The sheriff’s deputy of Alameda County, who was allegedly injured in a shoving match between him and Raptors President Masai Ujiri may have to repay the $142,000 to the county. Deputy Alan Strickland is currently in a federal lawsuit against the shoving match with Uriji. If Strickland wins, then the county would like repayment of the $142,000 in worker’s compensation he has received.
The county has been paying Strickland $142,984 and since the shoving match in June 2019. As of four months ago, he has not returned to back work. Last week, Alameda County filed a lien against Strickland.
NEW: County of Alameda files a $142K lien against the police officer who sued Raptors president Masai Ujiri for assaulting him during last year’s NBA Finals celebration. County seeks offset for amounts paid to officer as workers comp benefits claimed from same incident. pic.twitter.com/Ma4269glDT
— Daniel Wallach (@WALLACHLEGAL) July 2, 2020
According to insurance experts, this move by Alameda County is typical to happen as they try to recoup some payments. Alameda has been using taxpayer dollars to pay Strickland as it is a self-insured county.
After the Raptors won the 2019 NBA Championship at Golden State, Uriji was trying to head down to the floor to celebrate with the players. As he was on his way, Strickland stopped him before he could get down there because he didn’t show proper credentials.
Uriji and Strickland then exchanged words and shoved each other before Raptors players came over the Uriji’s defense to help him onto the floor, according to eyewitnesses. Cell phone videos and witnesses say there is no doubt the two shoved each other. However, the ruling is trying to figure out how hard of shoves they were.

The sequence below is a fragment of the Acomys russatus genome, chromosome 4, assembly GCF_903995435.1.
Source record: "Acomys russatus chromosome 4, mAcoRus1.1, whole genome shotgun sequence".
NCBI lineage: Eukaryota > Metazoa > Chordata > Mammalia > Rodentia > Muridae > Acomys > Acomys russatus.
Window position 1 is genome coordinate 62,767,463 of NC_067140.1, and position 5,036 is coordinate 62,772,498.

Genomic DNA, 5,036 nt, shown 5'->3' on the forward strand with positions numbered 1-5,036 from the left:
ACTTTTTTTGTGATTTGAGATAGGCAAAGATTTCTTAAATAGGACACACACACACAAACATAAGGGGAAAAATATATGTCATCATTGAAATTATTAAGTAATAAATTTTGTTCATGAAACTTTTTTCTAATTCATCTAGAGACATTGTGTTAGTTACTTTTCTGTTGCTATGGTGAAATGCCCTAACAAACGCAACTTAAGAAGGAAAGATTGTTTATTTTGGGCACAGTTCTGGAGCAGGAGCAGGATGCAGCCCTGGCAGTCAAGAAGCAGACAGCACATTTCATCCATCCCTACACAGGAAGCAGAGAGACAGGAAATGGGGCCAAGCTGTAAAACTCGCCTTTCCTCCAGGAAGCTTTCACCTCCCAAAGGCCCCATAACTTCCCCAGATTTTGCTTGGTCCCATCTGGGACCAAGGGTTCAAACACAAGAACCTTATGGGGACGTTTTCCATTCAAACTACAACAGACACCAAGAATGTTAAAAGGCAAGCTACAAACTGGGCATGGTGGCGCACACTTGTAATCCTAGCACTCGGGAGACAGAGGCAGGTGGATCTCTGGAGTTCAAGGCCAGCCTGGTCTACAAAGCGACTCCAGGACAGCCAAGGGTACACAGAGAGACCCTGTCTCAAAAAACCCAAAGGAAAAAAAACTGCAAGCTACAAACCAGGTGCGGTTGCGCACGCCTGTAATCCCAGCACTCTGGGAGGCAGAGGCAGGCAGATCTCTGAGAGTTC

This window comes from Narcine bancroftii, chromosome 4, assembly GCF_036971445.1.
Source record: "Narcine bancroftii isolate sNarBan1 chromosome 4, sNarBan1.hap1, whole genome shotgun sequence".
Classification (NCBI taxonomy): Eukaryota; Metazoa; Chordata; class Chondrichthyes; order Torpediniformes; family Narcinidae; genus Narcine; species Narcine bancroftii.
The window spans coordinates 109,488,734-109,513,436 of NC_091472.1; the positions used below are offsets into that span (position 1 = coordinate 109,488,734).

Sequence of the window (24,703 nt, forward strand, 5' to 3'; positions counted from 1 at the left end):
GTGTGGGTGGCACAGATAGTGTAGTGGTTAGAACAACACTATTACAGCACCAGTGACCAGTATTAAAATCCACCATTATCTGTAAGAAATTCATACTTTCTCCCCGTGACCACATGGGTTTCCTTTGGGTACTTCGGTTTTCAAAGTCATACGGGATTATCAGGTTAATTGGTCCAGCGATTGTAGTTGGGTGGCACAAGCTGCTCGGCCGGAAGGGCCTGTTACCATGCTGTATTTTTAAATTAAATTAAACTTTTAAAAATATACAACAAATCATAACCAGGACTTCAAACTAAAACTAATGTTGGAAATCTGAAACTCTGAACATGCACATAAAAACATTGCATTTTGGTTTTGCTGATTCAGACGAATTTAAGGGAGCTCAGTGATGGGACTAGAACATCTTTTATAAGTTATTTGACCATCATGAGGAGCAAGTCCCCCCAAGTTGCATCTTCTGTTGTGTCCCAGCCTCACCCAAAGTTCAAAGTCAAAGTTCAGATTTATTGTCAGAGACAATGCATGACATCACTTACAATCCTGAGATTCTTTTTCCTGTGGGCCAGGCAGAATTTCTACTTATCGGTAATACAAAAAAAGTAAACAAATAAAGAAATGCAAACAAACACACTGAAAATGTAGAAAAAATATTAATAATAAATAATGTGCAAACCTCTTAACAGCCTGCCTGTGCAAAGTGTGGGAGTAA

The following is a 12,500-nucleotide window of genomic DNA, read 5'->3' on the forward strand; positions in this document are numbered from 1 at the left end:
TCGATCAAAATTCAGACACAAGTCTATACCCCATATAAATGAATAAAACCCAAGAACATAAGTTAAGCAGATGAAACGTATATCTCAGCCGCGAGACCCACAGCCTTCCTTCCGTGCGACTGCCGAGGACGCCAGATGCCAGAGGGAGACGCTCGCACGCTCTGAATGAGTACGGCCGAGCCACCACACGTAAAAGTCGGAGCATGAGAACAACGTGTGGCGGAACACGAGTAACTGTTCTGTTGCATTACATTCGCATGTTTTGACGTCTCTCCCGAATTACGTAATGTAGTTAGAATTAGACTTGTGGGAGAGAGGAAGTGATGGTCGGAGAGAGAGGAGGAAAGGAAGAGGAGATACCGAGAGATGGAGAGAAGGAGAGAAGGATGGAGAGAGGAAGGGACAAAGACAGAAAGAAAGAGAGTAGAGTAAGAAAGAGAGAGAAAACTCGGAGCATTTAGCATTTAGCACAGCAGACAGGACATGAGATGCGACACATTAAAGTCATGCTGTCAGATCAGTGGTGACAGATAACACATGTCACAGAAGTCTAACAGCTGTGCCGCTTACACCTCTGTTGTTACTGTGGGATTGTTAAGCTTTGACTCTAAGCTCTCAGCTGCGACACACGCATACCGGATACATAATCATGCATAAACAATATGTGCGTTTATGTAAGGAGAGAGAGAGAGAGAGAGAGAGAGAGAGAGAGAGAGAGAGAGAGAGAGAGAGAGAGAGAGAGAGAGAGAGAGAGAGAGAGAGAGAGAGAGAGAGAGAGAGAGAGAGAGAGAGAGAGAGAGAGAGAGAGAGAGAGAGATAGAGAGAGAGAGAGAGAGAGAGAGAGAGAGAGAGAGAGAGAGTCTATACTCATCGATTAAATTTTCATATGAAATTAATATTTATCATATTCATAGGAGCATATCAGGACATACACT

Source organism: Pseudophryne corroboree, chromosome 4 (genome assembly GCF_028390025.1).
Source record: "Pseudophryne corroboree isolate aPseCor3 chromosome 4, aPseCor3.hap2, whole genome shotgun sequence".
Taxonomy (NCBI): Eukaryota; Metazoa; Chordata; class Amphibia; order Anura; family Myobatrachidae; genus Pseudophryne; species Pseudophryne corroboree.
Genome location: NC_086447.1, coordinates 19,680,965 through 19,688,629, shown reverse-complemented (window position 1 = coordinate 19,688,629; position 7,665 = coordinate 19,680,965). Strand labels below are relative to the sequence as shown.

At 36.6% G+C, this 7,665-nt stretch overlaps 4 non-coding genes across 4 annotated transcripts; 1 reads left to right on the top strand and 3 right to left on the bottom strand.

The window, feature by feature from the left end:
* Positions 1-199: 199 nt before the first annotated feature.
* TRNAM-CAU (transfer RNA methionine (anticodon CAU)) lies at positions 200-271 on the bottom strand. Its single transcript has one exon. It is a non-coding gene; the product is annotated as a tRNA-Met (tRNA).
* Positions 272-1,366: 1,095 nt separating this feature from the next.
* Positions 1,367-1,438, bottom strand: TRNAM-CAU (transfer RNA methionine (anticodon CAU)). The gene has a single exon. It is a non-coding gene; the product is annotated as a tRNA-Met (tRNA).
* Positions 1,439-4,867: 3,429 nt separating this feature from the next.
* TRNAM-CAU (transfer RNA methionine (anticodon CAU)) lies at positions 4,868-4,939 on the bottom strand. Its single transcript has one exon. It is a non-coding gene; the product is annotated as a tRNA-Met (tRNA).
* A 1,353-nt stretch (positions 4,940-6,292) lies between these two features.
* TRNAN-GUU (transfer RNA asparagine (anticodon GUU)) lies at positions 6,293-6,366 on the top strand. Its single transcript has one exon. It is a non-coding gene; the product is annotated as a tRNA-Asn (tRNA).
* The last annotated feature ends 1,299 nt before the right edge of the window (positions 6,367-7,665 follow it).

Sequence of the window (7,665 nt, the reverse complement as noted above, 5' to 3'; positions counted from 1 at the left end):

Strickland sued Uriji in February of this year over the altercation. The lawsuit states that Ujiri struck Strickland in the face and chest with both fists as he attempted to reach the court.
On April 2, Uriji stated in a court filing that there “is a risk inherent in the occupation of a security guard.” Also, Uriji noted that he acted in self-defense in the same filing. Ujiri says the officer “assaulted him, forcefully shoving him once and then twice,” before pushing the officer back.
Masai Ujiri raises an affirmative defense I’ve never seen before. He asserts that a security guard’s assault claims are barred because getting shoved “is a risk inherent in the occupation of a security guard.” pic.twitter.com/KfTXpu2ZPI
— Daniel Wallach (@WALLACHLEGAL) April 3, 2020
Overall, the encounter was very brief between the two. No other physical altercations happened outside of the shoving between the men. Now, Strickland has been out of work because of the alleged forceful shoving by Ujiri. The lawsuit will most likely come down between how forceful the shoves were. If lawyers can determine the shove was forceful enough to keep Strickland out of work for a year, then he should win the legal battle.
If the court rules in favor of Strickland, then he has another challenge with the shoving altercation. He will then have to pay back the lien that Alameda County filed on him if he wins the court ruling. Right now, there is no telling what will happen with the lien if the court rules against Strickland.
What Happen’s to Masai Ujiri?
There is no telling what will happen to Ujiri from this case. The Raptors have made a statement about the lawsuit saying, “baseless and without merit.” Overall, Ujiri’s employer has his back in this case and could help in any way to make sure the court rules in his favor.
If Ujiri does lose the lawsuit, then he will most likely have to pay compensation for the altercation, which Toronto could help him out with if possible.
Ujiri will not lose his job over the altercation. There is enough video evidence to prove the altercation was not malicious, and an unfortunate situation for both parties to be involved. Also, Ujiri wants this lawsuit behind him as it is a headache for him to deal with instead of being able to operate the Raptors.
The lawsuit continues to be handled within the court, and will eventually reach a verdict. Until then, Ujiri will continue to fight it to make sure justice is achieved over the June 2019 situation.